- “My daughter’s cooking is almost the same as her grandmother’s.”
Let’s pause here for a moment. I want you to practice.
Think about who you are today. How are you similar to your younger self? Try using one of these first 3 linking words and write down an example sentence.
If you’re not sure, you can follow my own example (one that I’ve already shared): “I’m just as competitive as when I was a child.”
Linking Word 4: As well as
‘As well as’ allow us to add to an idea or sentence. But not just any addition. You’re adding on something similar to what has been mentioned before.
Sometimes, English will add a similar thought in addition to what had been mentioned before.
- “She enjoys swimming as well as hiking.”
- “These customer reviews offer key insights as well as ideas for next steps.”
- “As well as her academic achievements, she’s known for her athletic abilities too.”
Linking Word 5: Likewise
Likewise indicates similarity or agreement with a previous statement or action. As a result, it is often used as a response in conversations.
Let’s look at a few example conversations:
Example 1: Similar Preferences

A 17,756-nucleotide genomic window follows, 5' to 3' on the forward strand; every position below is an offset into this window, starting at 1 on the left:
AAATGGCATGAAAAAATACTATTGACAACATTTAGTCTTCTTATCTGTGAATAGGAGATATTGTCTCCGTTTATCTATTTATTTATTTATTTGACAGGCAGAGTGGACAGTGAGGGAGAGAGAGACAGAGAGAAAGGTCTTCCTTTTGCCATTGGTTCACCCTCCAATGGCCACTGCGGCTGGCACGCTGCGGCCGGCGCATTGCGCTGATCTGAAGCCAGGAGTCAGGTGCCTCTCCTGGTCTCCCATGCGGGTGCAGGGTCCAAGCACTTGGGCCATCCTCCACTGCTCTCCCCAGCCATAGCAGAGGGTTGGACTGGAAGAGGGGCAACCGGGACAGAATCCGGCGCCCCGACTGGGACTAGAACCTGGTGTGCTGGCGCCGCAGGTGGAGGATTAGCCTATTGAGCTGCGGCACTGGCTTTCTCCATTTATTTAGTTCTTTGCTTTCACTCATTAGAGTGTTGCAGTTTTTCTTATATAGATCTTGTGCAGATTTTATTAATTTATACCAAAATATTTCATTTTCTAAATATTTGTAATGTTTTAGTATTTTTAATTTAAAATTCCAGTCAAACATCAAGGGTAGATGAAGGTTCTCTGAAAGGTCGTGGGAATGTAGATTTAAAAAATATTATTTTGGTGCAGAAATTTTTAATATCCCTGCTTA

- Person A: “I love going for long walks at the end of a stressful work day.”
- Person B: “Likewise, I find long walks to be very relaxing.”
- In this example, Person B is expressing agreement with Person A’s statement and indicating that they have a similar preference.
Example 2: Similar Reactions
- “When I heard the news, I was shocked. I didn’t see this policy change coming.”
- “Likewise, I couldn’t believe it when I heard.”
- In this case, both individuals had a similar reaction of disbelief to the news.
Example 3: Indicating Agreement
- “She believes in the importance of environmental conservation, and I feel likewise.“
- In this sentence, “I feel likewise” shows that the speaker shares the same belief as the other person regarding environmental conservation.
Linking Word 6: Similarly
The last linking word on our list to easily make comparisons in English is used to compare two or more actions, ideas, or qualities to show that they are alike or have something in common.
Example 1: Compare Results
- “The experiments yielded positive results in the laboratory. Similarly, they produced the same outcomes in the field trials we conducted.”
- “Similarly” is used to indicate that the results were consistent across different settings.
Example 2: Compare Qualities
- “Both companies prioritize innovation in their products. Similarly, they both have a strong commitment to sustainability.”
- Here, “similarly” emphasizes the shared qualities of innovation and commitment to sustainability in both companies.
Practice What You Learned
Try using the linking words you learned by choosing one of these options:
- Choose two of your favorite books or movies. Compare their similarities and use the phrases from today’s lesson.
- Tell me about your current job. How is it similar to your experience in your previous role or workplace?
As always, you can share your comments and questions with me below.